In an ideal scenario, an enterprise's data is always appropriately backed up and ready for recovery. Then, if an unforeseen event (e.g., inadvertently deleted data, a power outage, a disk crash) occurs, the company doesn't face a crisis. Unfortunately, most of us don't live in an ideal world: When it comes to backup, many companies don't follow best practices and face nasty surprises when they try to restore their data after disaster strikes.
Too frequently, when companies attempt to restore data after a system crash or major human error, they discover that despite the policies they've implemented, they haven't backed up data on a systematic schedule, or they've been backing up an empty directory, or they've been trying to back up an open file and the backup procedure failed. In one well-known example, an insurance company tried to restore data after a system crash and found that no data whatsoever had been backed up for 14 months because a tape had jammed and nobody noticed.
Bill Margeson, president of CBL Data Recovery Technologies, told me that in his experience, the longer a company has had a backup program in place, the more likely it is that systems aren't backing up as expected. He said that when his company begins a project, frequently, no one remembers how to log on to the backup system.
But even a massive disk crash with no backup doesn't mean that all data and hope are lost. Since the mid-1990s, many companies have emerged that specialize in supporting organizations experiencing a data-loss crisis. Kroll Ontrack is probably the largest of these businesses, and a dozen more companies dominate what Margeson estimates to be an approximately $150 million market.
Data recovery in crisis situations exists in two forms--software recovery and hardware recovery. Software recovery is often the less complicated of the two. If your OS has become corrupted, the data is still on your hard disk, but the paths to access your data have been obliterated. Simply reinstalling the OS might not help because, as Margeson put it, reinstalling an OS is like retracing your steps in the snow--subsequent steps aren't in the same places that the initial steps were in. For example, data can be overwritten and connections lost. In this situation, software tools such as Symantec's Norton Disk Editor can work with data at the hexadecimal level. A skilled technician can plow through a disk and identify and reconstitute a Exchange database, for example. Although such tools are widely available, not every IT shop has professionals with the appropriate skill set to perform such software operations.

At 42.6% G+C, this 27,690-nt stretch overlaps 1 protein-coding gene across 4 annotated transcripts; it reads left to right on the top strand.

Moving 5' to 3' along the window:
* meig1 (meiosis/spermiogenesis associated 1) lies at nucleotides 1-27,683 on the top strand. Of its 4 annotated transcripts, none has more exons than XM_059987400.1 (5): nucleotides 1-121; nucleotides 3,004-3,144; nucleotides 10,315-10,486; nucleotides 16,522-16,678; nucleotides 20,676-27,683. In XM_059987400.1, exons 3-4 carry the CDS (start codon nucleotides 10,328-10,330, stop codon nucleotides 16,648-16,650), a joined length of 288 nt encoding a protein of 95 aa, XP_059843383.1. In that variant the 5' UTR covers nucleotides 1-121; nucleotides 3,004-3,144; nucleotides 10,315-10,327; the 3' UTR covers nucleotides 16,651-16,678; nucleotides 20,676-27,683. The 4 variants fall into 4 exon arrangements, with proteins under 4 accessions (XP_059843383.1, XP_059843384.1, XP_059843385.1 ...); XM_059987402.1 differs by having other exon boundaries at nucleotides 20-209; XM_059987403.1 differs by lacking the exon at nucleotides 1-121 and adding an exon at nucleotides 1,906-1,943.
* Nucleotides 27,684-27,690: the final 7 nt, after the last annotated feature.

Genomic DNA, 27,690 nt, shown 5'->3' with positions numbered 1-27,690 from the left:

Hardware recovery can be more stressful for an IT professional. If, when your system crashes, you reboot your disk and hear a repeated clicking sound, you might be suffering from "head slapping." The drive's electronics still work, but the read/write operation is slapping the platter. In this situation, not only is the read/write head damaged but the servo code on the platter, which orients the head, can be wiped away. With each slap, additional data might be destroyed. But even hardware problems don't have to be total disasters. Data recovery specialists can replace head assemblies and recover much of the data. Some data, however, is typically lost.
So what should an administrator do when confronted with a failed system and no backup? The first step is to listen. If the drive is clicking, the problem most likely lies in the read/write head. You might only exacerbate the problem by continually rebooting the drive.
If the drive isn't clicking, install the drive into another platform as a slave. In many cases, the drive will successfully boot, and you can transfer data to a new disk. The imperative here is that you need to actually transfer the data and not let yourself believe that the drive has miraculously fixed itself.
If you can't reboot the drive, you probably need to send it to a lab-based service to determine whether the lab can recover data. But even in the worst of circumstances, data is probably still on the disk and you can recover at least some of it with the right approaches.